You've successfully subscribed to Not Overthinking
Great! Next, complete checkout for full access to Not Overthinking
Welcome back! You've successfully signed in.
Success! Your account is fully activated, you now have access to all content.
Success! Your billing info is updated.
Billing info update failed.

Low Optionality and Adult Friendships

This week we talk about a few topics that Taimur's been noticing more and more — low social optionality (applied to adult friendships), the plight of kids in society, and treating your personal life like a business. We also touch on the ideology of social media lynch mobs/"haters".

Some of the highlights of this discussion:

Relationships we have with our friends are fundamentally different to the connections we have to families. Taimur raises a blog post called the Families We Choose by Helena Fitzgerald which is about the relationships that we have with our friends over time and how these change as we grow older. She notes how friendships suffer from the lack of any sub-categories. When you have legitimate categories around relationships, such as through familial ties, they come with some of obligation and commitment which keep your family relationships alive. Yet with friendships, there is no forcing function to keep your friends interacting regularly which invariably leads to friendships breaking down.

With more committed relationships like family ties, there is much less optionality whereas with friendships there is too much optionality. This leads to friendships breaking down more easily as people drift apart. (This links back to Episode 33 and the need ‘Intentional Socialising’ that would act as a forcing function to help friendships to be maintained).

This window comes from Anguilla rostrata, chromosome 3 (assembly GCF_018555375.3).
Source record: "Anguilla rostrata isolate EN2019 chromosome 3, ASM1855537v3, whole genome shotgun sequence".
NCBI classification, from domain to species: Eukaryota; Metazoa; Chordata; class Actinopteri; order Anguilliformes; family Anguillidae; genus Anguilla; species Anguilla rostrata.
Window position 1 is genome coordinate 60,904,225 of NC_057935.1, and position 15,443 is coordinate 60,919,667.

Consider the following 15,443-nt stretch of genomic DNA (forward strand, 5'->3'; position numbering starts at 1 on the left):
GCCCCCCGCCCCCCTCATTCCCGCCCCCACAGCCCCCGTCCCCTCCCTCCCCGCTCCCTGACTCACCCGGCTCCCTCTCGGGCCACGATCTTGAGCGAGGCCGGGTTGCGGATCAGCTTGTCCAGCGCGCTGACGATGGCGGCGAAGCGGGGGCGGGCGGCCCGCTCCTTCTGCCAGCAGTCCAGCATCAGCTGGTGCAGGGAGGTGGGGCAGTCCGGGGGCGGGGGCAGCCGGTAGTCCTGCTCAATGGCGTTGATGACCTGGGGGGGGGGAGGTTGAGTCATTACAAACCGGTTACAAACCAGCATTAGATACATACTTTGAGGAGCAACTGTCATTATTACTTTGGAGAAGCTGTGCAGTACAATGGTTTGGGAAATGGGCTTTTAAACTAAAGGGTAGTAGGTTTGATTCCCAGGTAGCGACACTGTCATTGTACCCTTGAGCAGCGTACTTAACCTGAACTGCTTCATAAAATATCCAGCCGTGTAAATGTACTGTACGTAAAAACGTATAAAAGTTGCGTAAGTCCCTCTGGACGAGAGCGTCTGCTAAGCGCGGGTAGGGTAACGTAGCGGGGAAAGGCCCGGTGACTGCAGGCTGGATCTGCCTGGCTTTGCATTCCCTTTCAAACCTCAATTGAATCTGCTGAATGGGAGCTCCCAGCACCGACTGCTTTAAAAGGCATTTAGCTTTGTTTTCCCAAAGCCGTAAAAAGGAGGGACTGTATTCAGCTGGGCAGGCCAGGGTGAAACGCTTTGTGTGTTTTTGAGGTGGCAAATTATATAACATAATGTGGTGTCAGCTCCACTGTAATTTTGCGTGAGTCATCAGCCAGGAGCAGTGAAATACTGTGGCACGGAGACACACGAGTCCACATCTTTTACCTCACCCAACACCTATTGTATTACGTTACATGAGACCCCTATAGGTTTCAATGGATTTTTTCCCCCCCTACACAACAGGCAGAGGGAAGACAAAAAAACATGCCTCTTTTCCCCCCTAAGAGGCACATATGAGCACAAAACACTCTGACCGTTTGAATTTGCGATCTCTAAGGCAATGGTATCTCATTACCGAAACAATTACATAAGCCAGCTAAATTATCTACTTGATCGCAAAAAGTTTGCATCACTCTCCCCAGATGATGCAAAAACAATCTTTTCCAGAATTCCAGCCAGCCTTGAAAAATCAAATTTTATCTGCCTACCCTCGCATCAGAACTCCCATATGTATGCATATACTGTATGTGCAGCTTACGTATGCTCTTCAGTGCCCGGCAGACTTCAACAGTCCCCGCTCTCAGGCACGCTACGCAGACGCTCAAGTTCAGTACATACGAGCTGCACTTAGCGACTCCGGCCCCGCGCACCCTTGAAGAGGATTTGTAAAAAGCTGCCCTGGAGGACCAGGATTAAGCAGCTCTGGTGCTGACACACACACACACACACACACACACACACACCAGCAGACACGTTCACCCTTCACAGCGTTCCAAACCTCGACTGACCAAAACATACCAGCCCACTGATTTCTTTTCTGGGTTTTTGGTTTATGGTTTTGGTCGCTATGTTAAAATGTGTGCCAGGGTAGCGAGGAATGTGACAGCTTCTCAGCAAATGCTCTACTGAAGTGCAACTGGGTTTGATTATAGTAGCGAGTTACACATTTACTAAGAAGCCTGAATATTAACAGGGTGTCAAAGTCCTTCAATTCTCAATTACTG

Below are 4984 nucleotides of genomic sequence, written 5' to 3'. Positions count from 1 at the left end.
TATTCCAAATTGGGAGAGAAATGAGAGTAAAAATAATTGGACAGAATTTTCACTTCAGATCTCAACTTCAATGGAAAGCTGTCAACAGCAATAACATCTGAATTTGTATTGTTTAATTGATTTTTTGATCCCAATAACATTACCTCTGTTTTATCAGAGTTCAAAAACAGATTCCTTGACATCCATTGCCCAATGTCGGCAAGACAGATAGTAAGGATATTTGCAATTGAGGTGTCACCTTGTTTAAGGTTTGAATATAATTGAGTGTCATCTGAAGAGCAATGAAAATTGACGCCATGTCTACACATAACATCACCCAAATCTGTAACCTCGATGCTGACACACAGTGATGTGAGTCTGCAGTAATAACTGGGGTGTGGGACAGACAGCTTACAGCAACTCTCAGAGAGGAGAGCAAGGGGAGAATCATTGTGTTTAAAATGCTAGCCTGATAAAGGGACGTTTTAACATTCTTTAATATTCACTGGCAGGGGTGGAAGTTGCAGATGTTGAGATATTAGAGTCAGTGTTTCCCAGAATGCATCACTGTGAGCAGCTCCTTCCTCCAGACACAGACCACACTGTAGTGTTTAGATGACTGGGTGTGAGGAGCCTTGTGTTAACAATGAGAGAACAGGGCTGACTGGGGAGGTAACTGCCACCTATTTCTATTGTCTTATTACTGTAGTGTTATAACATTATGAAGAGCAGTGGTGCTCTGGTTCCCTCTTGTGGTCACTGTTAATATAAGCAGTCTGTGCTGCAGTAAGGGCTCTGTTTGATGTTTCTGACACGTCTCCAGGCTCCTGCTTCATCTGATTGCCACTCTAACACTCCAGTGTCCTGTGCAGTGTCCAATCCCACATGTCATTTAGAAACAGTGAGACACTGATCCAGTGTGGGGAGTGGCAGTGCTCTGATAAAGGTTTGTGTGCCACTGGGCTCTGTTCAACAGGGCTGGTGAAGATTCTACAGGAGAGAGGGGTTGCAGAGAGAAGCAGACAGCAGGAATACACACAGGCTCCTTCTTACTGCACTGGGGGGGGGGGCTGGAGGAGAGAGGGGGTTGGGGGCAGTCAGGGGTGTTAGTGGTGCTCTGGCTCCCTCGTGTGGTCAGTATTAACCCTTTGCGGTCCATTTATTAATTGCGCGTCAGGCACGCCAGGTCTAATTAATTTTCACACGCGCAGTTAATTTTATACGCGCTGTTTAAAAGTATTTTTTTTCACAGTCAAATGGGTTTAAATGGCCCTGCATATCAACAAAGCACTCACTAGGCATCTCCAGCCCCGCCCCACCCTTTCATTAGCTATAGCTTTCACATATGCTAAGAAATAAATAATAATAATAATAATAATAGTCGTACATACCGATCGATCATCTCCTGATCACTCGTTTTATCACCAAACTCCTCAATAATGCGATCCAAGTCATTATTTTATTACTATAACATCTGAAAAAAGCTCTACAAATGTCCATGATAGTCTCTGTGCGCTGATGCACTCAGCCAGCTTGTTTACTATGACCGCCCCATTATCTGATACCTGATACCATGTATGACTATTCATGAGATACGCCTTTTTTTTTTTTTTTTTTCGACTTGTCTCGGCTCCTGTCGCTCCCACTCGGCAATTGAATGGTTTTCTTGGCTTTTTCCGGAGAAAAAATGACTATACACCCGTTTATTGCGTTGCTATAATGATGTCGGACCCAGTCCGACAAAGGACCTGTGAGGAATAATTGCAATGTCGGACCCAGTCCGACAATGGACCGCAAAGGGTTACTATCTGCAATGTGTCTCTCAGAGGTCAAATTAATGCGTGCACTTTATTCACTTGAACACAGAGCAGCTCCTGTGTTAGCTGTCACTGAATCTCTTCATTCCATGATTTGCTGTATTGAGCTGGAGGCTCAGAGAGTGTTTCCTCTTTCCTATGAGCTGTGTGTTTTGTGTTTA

Quotes taken from the article:

“There is no widely understood way to mourn friendships when they recede from centrality in our lives – romances, even if they end amicably, come with mourning periods and a language to explain the loss but a friendship that fades into the margins is mainly considered a condition of growing older”.
“The defining utility of a biological family is the very aspect from which we rebel – it’s built in obligation. Families [are] where love and inconvenience are one and the same, they are the people we see even if we wish to turn away…to distance ourselves from our family is a definitive action, a clear and visible break…Friend groups on the other hand often end in an anti-climactic fade out – there is no external structure that compels us to keep up friendships when they are inconvenient. The closest friendships, the ones that feel like family, can end in a slow undramatic muttering with no defining end or explanation until the word friend simply becomes someone that you used to know”.

Links

  1. "The Families We Choose" — the piece by Helena Fitzgerald, that we spend a lot of the episode talking about
  2. Jojo Rabbit on IMDb — go watch it!
  3. "How will you measure your life?" — article by the late Clay Christensen, summarising part of his book by the same title
  4. "Will nobody rid me of this turbulent priest" — historical backstory for this excellent reference

Become a Not Overthinker

We've got a fun little members-only community where we have a private Slack channel, and host weekly (ish) Zoom hangouts. Click here if you fancy joining.

Leave us a Review

If you enjoy listening to the podcast, we'd love for you to leave us a review on iTunes / Apple Podcasts. Here's a link that works even if you're not on an iPhone :)

Send us an Audio Message

We really want to include more listener comments and questions in our episodes. If you've got any thoughts on this episode, or if you've got a conundrum or question you'd like us to discuss, send an audio file / voice note to hi@notoverthinking.com.